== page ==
Carlo Maria Giulini, 91, the Italian maestro whose rigorous and spiritual interpretations of classical music made him a conducting giant of the 20th century, died June 14 in Brescia, northern Italy. No cause of death was reported.

A young friend of the great Arturo Toscanini's, Mr. Giulini bridged the golden age of conducting and a later generation of such Italian maestros as Riccardo Muti and Claudio Abbado.

He had conducting stints at La Scala, the Chicago Symphony and the Vienna Symphony and was music director of the Los Angeles Philharmonic from 1978 to 1985 -- his last permanent post, which he resigned to spend more time with his ailing wife.

In Los Angeles, where he said his only friend was comedian Danny Kaye, his contract specifically exempted him from any part in the social whirl. That was typical Giulini. A modest, nearly ascetic man, he saw conducting as a priestly mission, a ministry for the gods of classical music.

"We have to deal with genius, and we are small men," he once said.

In his later years, Mr. Giulini stuck close to his home in Milan, conducting Europe's great orchestras but renouncing the opera pit because of the long rehearsals. He concentrated on Brahms, Bach, Mozart, Beethoven, Bruckner and Schubert. For opera, he preferred Mozart, conducting little Puccini or Wagner.

Mr. Giulini's reverence for the masters often produced an almost religious quality in his works. His tempos slowed considerably as he aged.

"Opinion has been divided about his slow tempos, but there is widespread acknowledgment of the exceptional mellowness of his interpretations, the richness of string textures and the seriousness of purpose with which he inspires both instrumentalists and singers," Robert Philip wrote in Mr. Giulini's entry in Grove Music Online.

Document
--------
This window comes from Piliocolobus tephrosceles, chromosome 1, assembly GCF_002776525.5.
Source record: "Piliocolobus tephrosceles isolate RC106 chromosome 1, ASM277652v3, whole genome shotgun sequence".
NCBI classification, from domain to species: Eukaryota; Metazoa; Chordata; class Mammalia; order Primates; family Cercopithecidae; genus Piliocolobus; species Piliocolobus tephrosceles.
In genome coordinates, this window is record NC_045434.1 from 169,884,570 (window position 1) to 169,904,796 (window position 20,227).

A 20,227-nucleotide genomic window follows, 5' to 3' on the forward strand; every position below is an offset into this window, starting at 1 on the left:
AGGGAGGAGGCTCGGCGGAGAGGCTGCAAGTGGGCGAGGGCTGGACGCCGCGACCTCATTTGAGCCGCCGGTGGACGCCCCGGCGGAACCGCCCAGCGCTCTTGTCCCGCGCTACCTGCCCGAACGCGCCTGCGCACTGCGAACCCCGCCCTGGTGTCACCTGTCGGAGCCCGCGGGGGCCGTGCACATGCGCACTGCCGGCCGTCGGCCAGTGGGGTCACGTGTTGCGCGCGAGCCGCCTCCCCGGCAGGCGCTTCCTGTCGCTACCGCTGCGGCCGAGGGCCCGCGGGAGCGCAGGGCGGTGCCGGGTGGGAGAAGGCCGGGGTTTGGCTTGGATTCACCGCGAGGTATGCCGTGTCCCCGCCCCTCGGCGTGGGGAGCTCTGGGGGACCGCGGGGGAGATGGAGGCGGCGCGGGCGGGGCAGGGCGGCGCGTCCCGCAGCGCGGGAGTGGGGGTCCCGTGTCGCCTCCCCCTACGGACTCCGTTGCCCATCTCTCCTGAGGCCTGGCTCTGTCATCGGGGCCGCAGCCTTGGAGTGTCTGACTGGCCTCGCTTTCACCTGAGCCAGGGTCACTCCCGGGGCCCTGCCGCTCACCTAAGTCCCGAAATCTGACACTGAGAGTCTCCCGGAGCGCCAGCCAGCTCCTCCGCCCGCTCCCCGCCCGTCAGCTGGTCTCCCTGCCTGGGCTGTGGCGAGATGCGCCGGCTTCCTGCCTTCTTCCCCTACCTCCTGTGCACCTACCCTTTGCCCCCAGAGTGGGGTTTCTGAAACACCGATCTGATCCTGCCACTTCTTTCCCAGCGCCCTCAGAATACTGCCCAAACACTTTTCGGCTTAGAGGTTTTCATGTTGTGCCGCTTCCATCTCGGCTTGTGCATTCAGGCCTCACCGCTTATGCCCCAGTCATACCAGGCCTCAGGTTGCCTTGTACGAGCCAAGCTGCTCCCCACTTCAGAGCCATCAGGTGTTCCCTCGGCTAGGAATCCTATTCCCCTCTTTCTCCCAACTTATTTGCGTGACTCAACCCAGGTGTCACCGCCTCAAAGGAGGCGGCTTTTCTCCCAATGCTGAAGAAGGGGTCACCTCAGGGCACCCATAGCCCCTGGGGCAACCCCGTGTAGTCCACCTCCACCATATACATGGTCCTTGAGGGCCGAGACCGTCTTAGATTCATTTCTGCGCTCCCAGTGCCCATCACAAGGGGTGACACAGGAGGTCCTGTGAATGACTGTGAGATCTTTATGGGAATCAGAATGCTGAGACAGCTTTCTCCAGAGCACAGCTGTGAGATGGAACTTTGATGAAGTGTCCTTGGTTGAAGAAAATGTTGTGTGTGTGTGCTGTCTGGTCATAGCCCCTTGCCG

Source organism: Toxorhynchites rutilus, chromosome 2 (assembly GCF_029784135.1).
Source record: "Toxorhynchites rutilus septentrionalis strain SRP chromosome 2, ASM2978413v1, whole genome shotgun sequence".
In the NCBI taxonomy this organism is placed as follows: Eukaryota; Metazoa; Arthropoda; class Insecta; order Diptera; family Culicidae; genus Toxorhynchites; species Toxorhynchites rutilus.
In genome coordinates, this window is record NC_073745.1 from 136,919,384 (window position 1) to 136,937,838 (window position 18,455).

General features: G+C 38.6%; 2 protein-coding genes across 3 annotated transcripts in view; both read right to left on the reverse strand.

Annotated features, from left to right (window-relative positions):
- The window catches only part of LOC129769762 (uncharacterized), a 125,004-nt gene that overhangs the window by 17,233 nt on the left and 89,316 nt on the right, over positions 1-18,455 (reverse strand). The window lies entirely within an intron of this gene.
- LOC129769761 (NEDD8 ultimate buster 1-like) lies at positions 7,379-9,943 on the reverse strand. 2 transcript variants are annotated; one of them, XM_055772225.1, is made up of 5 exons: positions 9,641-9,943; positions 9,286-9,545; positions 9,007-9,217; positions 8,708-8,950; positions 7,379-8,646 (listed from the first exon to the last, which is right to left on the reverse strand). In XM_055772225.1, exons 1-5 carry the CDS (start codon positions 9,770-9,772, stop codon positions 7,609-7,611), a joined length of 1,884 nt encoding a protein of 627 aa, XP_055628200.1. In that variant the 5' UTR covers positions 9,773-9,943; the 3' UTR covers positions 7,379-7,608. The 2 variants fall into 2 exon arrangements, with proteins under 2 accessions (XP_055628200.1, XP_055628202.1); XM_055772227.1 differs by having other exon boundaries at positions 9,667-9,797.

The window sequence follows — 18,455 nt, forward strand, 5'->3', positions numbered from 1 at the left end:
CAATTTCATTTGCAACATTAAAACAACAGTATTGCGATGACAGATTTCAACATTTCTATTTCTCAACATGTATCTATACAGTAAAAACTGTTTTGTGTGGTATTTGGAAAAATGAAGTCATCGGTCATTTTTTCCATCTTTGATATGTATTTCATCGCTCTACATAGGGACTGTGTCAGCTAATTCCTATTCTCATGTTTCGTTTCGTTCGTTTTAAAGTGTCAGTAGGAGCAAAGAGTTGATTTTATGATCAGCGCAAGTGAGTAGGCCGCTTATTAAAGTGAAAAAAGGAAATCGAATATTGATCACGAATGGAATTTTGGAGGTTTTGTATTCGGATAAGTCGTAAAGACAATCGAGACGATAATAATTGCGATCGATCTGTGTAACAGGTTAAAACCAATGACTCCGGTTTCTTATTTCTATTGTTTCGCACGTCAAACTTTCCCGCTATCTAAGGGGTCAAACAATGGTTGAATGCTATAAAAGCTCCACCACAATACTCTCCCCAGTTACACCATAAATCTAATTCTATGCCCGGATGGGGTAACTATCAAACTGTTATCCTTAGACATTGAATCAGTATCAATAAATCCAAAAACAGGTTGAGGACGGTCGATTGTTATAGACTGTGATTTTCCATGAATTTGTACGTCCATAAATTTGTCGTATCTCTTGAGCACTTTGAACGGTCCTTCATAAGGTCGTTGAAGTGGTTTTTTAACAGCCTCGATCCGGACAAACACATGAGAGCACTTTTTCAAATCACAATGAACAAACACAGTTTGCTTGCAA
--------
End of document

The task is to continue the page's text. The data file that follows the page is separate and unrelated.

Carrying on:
A number of Mr. Giulini's recordings, especially Verdi's "Requiem" and "Falstaff," are treasured by music buffs, and many Mozart-lovers considered his "Don Giovanni" the best version. Critics also gave Mr. Giulini high praise for his sensitive accompanying on concerto recordings.

Mr. Giulini's search for insight sometimes produced pauses in his career, when he would stay away from the podium for periods of reading, reflection and study.

"Music is an act of love," he would say, dismissing ambition. Career? "The word is repugnant to me," he told an interviewer. "I'm not like a corporal who has to become a captain."

Born in Barletta, near the southern Adriatic city of Bari, on May 9, 1914, Carlo Maria Giulini studied violin and viola. At 19, he won a viola position in the Santa Cecilia orchestra when it played in Rome's Teatro Augusteo.

Because of the theater's spectacular acoustics, it was a regular stop for the age's superstar conductors. Thus Mr. Giulini played under such giants as Wilhelm Furtwangler, Bruno Walter, Willem Mengelberg and Richard Strauss.

Mr. Giulini received a conducting degree in 1941 from the Santa Cecilia conservatory, studying with Bernardino Molinari.

In the years just after the war, Mr. Giulini led the RAI state broadcasting orchestras of Milan and Rome.

The elderly Toscanini heard a Giulini performance and summoned him to his home. The two became friends, an important source of support for the budding conductor.

In 1951, Mr. Giulini took over as principal conductor at Milan's La Scala opera house. His 1956 "La Traviata," with the diva Maria Callas, was memorable.

He made numerous recordings with the major record companies, and won a Grammy Award in 1989.

His wife, Marcella, died in 1995. They had three sons.

Carlo Maria Giulini conducted for La Scala and the Chicago and Vienna symphonies and was music director of the Los Angeles Philharmonic.